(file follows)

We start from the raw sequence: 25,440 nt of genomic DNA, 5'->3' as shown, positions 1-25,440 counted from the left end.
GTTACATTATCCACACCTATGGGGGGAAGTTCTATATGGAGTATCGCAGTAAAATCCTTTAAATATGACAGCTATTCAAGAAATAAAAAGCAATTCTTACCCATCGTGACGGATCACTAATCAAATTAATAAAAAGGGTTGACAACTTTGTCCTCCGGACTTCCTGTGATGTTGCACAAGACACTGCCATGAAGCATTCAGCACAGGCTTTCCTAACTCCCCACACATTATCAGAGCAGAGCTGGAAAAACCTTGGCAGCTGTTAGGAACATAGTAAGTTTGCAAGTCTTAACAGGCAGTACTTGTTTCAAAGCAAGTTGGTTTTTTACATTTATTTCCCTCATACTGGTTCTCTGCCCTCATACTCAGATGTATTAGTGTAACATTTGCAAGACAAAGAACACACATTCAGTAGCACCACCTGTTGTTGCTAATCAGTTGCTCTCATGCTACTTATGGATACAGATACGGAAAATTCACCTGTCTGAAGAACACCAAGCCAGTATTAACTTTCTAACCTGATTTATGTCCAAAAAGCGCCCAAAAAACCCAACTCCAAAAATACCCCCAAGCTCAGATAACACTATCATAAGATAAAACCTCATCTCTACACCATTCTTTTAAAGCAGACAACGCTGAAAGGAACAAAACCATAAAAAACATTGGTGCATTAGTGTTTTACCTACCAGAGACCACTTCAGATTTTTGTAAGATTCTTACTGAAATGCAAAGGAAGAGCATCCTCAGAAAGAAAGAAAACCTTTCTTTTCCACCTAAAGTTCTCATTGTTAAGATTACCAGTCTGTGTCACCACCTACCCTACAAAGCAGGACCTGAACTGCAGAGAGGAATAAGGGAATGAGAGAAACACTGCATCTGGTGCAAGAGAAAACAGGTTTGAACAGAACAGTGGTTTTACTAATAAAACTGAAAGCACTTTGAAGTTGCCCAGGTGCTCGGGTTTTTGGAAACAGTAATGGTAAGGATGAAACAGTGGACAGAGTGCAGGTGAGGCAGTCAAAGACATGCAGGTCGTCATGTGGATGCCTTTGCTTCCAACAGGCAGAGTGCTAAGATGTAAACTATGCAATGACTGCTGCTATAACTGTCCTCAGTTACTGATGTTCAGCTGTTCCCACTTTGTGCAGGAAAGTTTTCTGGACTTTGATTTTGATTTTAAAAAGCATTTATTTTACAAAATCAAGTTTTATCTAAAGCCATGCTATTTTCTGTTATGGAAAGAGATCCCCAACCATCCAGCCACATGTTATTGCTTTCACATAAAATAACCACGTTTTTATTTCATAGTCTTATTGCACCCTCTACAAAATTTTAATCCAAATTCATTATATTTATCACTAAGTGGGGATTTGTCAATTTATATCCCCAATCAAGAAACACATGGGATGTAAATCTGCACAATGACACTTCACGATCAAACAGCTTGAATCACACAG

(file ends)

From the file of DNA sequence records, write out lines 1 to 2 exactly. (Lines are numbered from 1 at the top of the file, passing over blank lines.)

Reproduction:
We start from the raw sequence: 25,440 nt of genomic DNA, 5'->3' as shown, positions 1-25,440 counted from the left end.
GTTACATTATCCACACCTATGGGGGGAAGTTCTATATGGAGTATCGCAGTAAAATCCTTTAAATATGACAGCTATTCAAGAAATAAAAAGCAATTCTTACCCATCGTGACGGATCACTAATCAAATTAATAAAAAGGGTTGACAACTTTGTCCTCCGGACTTCCTGTGATGTTGCACAAGACACTGCCATGAAGCATTCAGCACAGGCTTTCCTAACTCCCCACACATTATCAGAGCAGAGCTGGAAAAACCTTGGCAGCTGTTAGGAACATAGTAAGTTTGCAAGTCTTAACAGGCAGTACTTGTTTCAAAGCAAGTTGGTTTTTTACATTTATTTCCCTCATACTGGTTCTCTGCCCTCATACTCAGATGTATTAGTGTAACATTTGCAAGACAAAGAACACACATTCAGTAGCACCACCTGTTGTTGCTAATCAGTTGCTCTCATGCTACTTATGGATACAGATACGGAAAATTCACCTGTCTGAAGAACACCAAGCCAGTATTAACTTTCTAACCTGATTTATGTCCAAAAAGCGCCCAAAAAACCCAACTCCAAAAATACCCCCAAGCTCAGATAACACTATCATAAGATAAAACCTCATCTCTACACCATTCTTTTAAAGCAGACAACGCTGAAAGGAACAAAACCATAAAAAACATTGGTGCATTAGTGTTTTACCTACCAGAGACCACTTCAGATTTTTGTAAGATTCTTACTGAAATGCAAAGGAAGAGCATCCTCAGAAAGAAAGAAAACCTTTCTTTTCCACCTAAAGTTCTCATTGTTAAGATTACCAGTCTGTGTCACCACCTACCCTACAAAGCAGGACCTGAACTGCAGAGAGGAATAAGGGAATGAGAGAAACACTGCATCTGGTGCAAGAGAAAACAGGTTTGAACAGAACAGTGGTTTTACTAATAAAACTGAAAGCACTTTGAAGTTGCCCAGGTGCTCGGGTTTTTGGAAACAGTAATGGTAAGGATGAAACAGTGGACAGAGTGCAGGTGAGGCAGTCAAAGACATGCAGGTCGTCATGTGGATGCCTTTGCTTCCAACAGGCAGAGTGCTAAGATGTAAACTATGCAATGACTGCTGCTATAACTGTCCTCAGTTACTGATGTTCAGCTGTTCCCACTTTGTGCAGGAAAGTTTTCTGGACTTTGATTTTGATTTTAAAAAGCATTTATTTTACAAAATCAAGTTTTATCTAAAGCCATGCTATTTTCTGTTATGGAAAGAGATCCCCAACCATCCAGCCACATGTTATTGCTTTCACATAAAATAACCACGTTTTTATTTCATAGTCTTATTGCACCCTCTACAAAATTTTAATCCAAATTCATTATATTTATCACTAAGTGGGGATTTGTCAATTTATATCCCCAATCAAGAAACACATGGGATGTAAATCTGCACAATGACACTTCACGATCAAACAGCTTGAATCACACAG